But if the real reason that something is not done comes from basic procrastination or inattention (or if some added demand stems from a harsher opportunism) unrelated to current events, make sure these dire times are never just convenient makeweight excuses.

In the novel Love in the Time Of Cholera, Gabriel Garcia-Marquez writes, “Nobody teaches life anything.” The great thing about fiction, of course, is that it can say the truest things. Though we teach life nothing, it teaches us everything, including the crash course recently on what matters most. In this crisis, our industry can exhibit the ideals that we should be most passionate about and known for, or it can recall for our society the worst images of our profession.

Be Optimistic and Do the Right Thing

It is an easy time for pessimism and slouching toward a comfortable baseness. Deny that tendency, as some have done to devote extended pro bono hours to Covid-19-related needs. Step away from the glumness of physical separation, as many have through client conference calls, Zoom coffee breaks and happy hours, and plain old-fashioned phone calls. Reject the negative traits that Dr. Larry Richard has found characterize the average “Lawyer Brain” in favor of the needed resilience he stresses. Keep a tough-minded optimism because:

  • Life is tumultuous—an endless losing and regaining of balance, a continuous struggle, never an assured victory … Every important battle is fought and re-fought. We need to develop a resilient, indomitable morale that enables us to face those realities and still strive with every ounce of energy to prevail. You may wonder if such a struggle—endless and of uncertain outcome—isn’t more than humans can bear. But all of history suggests that the human spirit is well fitted to cope with just that kind of world.

[John Gardner, Personal Renewal]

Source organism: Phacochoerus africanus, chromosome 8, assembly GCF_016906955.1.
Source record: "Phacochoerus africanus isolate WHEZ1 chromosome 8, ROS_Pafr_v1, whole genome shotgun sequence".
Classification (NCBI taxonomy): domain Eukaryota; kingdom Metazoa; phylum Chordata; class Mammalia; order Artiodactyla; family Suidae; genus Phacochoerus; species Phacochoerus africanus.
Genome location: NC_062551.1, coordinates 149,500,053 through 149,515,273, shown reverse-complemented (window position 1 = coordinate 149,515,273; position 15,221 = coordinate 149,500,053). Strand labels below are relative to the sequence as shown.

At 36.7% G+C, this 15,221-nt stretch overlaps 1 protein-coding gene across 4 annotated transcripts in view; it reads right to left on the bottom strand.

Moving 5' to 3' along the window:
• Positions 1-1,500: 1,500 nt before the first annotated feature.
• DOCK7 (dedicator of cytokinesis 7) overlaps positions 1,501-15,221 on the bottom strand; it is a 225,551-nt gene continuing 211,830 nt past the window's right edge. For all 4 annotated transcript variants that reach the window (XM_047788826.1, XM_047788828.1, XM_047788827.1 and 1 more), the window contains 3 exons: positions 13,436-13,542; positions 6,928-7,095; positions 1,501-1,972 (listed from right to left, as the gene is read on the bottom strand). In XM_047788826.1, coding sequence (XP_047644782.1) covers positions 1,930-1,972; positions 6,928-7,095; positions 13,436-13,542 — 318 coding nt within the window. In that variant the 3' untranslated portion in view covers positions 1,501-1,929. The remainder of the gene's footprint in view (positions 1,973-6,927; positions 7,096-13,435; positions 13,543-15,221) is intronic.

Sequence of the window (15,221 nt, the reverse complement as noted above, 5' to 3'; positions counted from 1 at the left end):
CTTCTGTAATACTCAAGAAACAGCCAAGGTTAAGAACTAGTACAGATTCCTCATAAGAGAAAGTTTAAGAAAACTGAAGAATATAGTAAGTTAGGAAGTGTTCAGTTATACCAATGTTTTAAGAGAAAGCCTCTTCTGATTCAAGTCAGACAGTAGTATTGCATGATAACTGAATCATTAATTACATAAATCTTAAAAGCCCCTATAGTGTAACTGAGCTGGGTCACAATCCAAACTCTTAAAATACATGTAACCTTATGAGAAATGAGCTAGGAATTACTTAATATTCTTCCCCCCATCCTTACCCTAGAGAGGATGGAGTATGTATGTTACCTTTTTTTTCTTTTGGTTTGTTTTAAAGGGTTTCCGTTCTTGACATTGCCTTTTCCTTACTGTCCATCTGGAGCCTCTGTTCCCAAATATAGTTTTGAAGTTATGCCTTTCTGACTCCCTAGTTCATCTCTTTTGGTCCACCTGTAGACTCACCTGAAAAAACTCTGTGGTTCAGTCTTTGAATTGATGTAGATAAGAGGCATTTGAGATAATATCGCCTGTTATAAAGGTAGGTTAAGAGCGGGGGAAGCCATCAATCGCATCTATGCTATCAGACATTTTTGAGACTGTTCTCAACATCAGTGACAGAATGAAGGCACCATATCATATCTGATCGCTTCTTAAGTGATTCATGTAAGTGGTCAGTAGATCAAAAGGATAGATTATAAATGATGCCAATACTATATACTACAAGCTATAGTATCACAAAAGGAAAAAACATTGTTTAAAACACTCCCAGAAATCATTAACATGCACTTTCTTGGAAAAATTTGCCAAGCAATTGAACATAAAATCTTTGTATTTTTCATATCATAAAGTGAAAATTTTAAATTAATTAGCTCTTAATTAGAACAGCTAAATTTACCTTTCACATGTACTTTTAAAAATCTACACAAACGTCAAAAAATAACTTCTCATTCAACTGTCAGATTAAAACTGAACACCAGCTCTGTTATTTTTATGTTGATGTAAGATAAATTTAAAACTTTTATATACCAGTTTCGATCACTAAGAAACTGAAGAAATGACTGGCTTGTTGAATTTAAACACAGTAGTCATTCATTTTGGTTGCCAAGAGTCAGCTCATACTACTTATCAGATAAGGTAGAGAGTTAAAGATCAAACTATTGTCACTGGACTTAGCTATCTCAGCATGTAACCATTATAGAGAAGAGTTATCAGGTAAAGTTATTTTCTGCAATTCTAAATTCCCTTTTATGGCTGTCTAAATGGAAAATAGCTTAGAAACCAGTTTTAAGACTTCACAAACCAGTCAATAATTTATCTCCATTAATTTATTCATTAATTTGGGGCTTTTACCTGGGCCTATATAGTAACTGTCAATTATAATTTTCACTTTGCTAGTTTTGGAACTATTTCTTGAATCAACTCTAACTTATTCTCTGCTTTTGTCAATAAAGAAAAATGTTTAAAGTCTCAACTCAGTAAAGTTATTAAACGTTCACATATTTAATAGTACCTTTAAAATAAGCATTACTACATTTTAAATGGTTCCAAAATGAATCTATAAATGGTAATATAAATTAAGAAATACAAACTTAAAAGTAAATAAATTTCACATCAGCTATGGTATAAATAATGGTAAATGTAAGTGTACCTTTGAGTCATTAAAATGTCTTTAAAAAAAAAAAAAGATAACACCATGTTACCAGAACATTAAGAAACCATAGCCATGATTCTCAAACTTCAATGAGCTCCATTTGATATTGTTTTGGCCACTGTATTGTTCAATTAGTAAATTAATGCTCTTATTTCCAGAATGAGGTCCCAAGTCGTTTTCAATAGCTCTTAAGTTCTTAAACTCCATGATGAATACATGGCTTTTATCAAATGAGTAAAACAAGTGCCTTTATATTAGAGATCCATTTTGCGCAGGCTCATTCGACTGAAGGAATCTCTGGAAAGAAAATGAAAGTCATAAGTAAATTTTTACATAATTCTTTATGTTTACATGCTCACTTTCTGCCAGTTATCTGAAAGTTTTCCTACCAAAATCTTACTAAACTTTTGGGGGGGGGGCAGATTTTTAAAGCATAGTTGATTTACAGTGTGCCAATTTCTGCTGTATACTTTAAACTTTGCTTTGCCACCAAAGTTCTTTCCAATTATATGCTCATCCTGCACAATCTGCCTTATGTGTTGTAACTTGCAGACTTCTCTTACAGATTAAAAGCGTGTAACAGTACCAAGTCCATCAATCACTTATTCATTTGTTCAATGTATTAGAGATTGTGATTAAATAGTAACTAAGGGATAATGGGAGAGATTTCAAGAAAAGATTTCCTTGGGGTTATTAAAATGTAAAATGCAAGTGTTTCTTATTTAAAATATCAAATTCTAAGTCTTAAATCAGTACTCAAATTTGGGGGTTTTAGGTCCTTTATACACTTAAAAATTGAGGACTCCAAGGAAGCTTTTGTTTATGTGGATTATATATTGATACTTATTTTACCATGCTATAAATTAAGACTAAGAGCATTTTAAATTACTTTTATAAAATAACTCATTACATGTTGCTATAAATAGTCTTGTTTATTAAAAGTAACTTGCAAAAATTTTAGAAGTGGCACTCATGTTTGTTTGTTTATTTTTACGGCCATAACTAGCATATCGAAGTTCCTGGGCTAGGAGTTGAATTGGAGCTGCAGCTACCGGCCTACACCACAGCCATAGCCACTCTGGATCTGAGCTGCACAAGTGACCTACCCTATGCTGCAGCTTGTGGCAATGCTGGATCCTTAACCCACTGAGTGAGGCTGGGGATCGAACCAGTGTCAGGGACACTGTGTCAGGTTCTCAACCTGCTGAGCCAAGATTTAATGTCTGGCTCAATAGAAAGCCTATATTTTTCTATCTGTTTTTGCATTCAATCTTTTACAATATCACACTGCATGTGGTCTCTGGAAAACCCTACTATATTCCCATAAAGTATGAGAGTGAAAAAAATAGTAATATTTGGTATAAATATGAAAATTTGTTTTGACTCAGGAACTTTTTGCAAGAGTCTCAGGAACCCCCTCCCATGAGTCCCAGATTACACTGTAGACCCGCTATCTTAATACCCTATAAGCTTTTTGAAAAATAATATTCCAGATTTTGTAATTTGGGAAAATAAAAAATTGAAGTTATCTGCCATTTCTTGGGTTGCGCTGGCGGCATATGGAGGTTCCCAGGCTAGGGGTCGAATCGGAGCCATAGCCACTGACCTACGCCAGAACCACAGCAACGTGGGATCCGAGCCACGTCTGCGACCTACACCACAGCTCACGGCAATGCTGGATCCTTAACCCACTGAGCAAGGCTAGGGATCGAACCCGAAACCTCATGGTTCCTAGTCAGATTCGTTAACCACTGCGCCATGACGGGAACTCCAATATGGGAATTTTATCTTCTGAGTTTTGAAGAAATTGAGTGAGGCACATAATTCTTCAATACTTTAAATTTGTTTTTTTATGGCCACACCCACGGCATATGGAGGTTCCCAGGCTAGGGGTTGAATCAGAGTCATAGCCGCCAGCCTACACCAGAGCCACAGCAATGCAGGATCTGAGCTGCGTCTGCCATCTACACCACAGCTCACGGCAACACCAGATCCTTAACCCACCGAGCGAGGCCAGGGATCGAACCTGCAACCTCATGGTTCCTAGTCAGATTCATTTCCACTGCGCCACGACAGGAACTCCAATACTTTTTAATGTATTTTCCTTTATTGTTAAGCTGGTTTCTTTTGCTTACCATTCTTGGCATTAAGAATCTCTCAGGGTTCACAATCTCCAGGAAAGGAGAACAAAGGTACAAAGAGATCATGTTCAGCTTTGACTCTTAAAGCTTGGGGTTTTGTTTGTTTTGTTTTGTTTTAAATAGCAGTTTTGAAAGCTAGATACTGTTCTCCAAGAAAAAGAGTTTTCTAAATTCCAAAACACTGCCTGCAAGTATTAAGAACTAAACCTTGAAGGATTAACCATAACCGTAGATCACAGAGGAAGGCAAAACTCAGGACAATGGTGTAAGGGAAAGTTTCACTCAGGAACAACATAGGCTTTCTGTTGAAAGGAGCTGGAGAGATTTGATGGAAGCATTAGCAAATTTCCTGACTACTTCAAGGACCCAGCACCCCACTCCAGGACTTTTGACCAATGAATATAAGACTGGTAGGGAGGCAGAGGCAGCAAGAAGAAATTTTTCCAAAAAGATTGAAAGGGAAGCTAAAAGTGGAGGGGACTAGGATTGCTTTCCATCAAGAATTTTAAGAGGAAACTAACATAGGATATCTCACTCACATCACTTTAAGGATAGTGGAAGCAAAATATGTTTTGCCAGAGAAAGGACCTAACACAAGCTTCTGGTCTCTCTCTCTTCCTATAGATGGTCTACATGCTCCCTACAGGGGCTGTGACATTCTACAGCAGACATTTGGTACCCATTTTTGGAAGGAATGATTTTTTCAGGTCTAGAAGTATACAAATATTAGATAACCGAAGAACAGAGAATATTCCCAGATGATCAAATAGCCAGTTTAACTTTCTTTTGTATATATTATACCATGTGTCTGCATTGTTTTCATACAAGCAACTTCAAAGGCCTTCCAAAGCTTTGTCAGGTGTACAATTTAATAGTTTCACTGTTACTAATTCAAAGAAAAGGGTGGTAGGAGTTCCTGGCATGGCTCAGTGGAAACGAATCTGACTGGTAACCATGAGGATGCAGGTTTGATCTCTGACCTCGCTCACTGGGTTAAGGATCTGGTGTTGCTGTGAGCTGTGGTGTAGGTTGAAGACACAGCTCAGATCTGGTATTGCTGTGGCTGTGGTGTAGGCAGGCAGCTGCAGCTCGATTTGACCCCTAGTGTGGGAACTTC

Law in the time of Covid-19 is just that kind of world, and it needs resilient, optimistic lawyers to cope with it.

When many are risking so much in directly fighting the virus’ spread, calling on lawyers to do the right things is a simple ask, yet presents a hard task. But lawyers can learn resilience and, as Dr. Richard has also noted, resilient lawyers succeed. They are also lawyers who are inspired, think differently, use stress as an opportunity to connect with others, and give more than they take in relationships.

Clients are facing tough choices as they try to protect their employees’ physical health and their business’s economic well-being. Resilient lawyers strong enough to both answer clients and listen to the better angels of our nature are what the law needs in the time of Covid-19.

This column does not necessarily reflect the opinion of The Bureau of National Affairs, Inc. or its owners.

Author Information

James P. Flynn is a member of the firm in the Litigation and Employment, Labor & Workforce Management practices of Epstein Becker Green. He currently serves as the firm’s managing director. His practice focuses on civil litigation and corporate counseling, including trial and appellate work in the area of intellectual property, complex commercial matters, and employment law.